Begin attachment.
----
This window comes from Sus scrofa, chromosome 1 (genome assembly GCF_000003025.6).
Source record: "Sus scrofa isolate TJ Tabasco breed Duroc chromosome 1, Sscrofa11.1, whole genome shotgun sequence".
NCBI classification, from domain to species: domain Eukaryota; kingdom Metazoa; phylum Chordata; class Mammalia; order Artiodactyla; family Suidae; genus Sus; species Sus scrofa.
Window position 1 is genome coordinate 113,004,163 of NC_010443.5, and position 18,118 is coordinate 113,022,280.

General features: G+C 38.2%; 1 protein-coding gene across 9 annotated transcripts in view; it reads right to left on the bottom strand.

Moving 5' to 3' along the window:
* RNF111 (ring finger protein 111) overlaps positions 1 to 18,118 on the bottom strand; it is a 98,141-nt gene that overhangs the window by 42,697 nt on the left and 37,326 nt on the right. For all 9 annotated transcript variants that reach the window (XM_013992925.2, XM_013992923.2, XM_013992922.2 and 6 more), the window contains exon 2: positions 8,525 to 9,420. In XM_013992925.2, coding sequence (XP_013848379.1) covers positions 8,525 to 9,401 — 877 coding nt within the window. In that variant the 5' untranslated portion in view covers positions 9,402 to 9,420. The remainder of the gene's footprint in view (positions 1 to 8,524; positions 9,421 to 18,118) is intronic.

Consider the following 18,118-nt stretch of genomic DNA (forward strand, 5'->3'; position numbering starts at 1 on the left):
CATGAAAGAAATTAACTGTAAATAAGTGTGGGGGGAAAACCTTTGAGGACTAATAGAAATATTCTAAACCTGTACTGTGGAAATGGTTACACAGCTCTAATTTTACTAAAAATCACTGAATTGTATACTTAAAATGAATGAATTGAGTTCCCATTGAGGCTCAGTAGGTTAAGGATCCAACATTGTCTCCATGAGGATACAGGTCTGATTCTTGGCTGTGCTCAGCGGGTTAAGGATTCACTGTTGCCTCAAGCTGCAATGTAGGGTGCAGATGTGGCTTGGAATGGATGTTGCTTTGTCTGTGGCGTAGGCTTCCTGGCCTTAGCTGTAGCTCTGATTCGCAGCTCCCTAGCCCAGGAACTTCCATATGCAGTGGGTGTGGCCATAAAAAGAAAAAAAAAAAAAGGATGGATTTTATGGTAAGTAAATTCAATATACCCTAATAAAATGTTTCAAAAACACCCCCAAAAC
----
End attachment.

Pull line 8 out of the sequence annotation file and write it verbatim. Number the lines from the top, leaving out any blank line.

Consider the following 18,118-nt stretch of genomic DNA (forward strand, 5'->3'; position numbering starts at 1 on the left):